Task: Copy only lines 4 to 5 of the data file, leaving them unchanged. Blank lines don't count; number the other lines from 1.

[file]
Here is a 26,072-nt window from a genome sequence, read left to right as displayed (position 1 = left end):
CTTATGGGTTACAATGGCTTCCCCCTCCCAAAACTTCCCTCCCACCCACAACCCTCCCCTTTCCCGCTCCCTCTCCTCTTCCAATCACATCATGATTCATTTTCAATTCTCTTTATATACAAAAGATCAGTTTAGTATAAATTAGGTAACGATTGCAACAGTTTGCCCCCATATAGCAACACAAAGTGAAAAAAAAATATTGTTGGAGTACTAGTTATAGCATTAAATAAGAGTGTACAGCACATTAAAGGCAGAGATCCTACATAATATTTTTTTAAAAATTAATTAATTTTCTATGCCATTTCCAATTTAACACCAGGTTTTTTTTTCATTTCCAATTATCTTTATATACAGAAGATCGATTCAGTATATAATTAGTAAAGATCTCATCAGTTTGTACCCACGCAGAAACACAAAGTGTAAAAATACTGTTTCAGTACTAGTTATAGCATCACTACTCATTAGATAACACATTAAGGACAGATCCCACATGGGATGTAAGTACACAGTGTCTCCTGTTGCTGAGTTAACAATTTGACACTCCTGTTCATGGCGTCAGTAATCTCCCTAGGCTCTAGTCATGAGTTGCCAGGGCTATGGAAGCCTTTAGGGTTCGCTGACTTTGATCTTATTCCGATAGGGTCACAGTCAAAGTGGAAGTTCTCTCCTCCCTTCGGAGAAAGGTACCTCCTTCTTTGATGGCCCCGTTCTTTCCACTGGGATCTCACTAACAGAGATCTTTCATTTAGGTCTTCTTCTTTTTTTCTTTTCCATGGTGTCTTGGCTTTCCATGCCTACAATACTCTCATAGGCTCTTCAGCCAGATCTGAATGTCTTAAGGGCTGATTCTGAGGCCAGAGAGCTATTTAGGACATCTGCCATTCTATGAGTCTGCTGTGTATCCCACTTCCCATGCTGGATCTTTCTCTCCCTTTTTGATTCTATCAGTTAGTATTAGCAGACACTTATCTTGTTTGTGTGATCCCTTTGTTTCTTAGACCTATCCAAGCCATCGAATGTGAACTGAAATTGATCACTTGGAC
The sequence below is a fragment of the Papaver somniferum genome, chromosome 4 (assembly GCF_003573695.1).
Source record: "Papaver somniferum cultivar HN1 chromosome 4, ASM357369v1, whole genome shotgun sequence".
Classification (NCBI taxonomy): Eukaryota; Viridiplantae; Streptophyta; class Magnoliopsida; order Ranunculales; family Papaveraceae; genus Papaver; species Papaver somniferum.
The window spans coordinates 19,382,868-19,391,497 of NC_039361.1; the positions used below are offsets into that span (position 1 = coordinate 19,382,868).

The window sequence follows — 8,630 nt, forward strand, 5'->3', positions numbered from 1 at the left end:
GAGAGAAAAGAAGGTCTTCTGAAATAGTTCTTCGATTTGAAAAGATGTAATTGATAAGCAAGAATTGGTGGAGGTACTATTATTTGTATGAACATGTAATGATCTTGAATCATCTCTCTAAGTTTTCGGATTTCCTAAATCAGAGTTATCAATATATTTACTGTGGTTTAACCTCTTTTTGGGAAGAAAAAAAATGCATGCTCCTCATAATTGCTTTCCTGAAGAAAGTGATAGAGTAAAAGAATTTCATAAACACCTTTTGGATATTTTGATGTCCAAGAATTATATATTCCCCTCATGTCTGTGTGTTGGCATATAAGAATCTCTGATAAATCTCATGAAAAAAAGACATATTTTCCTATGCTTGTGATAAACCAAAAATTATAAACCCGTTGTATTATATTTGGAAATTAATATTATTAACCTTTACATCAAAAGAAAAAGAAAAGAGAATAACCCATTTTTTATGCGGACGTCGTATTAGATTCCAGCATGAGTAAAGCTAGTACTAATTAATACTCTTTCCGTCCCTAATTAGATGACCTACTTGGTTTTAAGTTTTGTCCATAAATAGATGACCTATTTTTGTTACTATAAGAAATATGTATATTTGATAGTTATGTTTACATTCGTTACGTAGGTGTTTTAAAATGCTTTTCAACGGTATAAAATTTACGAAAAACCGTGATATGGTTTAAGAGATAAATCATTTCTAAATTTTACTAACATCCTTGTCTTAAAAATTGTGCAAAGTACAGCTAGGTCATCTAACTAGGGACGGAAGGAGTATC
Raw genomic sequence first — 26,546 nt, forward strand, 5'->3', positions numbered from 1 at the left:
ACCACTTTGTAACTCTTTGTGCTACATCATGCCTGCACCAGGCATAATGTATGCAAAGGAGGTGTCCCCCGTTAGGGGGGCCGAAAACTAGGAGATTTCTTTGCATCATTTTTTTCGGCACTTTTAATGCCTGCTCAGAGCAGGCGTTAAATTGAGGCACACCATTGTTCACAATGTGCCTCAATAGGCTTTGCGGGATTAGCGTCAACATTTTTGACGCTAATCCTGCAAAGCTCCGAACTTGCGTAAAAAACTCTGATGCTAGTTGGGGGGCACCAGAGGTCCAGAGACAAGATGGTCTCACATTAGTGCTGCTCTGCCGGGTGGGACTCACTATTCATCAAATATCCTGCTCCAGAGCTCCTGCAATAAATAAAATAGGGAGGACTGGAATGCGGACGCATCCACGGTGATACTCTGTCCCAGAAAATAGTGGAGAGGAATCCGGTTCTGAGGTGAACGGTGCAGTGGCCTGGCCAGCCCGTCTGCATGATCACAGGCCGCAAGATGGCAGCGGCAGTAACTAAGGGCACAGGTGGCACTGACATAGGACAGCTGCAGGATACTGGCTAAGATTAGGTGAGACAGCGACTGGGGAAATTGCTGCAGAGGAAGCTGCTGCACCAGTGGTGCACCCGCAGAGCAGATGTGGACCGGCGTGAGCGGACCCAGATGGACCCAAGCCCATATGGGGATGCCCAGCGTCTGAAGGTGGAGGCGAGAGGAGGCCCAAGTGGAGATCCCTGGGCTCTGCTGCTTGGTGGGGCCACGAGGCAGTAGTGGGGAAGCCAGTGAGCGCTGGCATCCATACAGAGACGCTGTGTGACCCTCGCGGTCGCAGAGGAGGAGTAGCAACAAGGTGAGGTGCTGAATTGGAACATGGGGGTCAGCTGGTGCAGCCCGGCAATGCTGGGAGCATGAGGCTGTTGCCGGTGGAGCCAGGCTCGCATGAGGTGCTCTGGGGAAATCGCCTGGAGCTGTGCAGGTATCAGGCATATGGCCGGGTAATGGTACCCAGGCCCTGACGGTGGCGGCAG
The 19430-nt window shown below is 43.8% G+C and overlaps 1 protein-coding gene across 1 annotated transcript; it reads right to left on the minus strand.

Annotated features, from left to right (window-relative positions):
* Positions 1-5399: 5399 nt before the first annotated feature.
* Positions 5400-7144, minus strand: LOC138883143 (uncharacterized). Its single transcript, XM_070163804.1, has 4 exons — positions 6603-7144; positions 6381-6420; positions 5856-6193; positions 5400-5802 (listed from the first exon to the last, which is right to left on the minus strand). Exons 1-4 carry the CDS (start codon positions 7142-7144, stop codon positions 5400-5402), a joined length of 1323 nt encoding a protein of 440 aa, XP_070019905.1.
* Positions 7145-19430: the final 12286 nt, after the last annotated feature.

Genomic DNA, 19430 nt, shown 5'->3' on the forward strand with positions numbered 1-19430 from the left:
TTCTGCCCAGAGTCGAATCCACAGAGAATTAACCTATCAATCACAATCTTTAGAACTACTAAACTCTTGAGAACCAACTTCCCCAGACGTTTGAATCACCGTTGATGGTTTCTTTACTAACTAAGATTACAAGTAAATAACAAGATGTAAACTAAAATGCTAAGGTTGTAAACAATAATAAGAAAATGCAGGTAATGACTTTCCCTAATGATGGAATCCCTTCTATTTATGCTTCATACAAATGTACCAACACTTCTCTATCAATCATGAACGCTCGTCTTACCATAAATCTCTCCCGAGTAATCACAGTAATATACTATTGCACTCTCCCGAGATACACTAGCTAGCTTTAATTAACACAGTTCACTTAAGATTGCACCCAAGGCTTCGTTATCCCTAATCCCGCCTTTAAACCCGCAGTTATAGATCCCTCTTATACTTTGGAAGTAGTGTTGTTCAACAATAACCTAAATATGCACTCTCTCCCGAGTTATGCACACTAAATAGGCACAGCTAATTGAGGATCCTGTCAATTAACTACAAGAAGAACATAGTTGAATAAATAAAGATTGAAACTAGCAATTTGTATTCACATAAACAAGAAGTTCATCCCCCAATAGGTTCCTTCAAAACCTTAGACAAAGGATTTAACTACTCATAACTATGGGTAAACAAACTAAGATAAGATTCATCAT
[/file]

Source record: "Papaver somniferum cultivar HN1 chromosome 4, ASM357369v1, whole genome shotgun sequence".
Classification (NCBI taxonomy): Eukaryota; Viridiplantae; Streptophyta; class Magnoliopsida; order Ranunculales; family Papaveraceae; genus Papaver; species Papaver somniferum.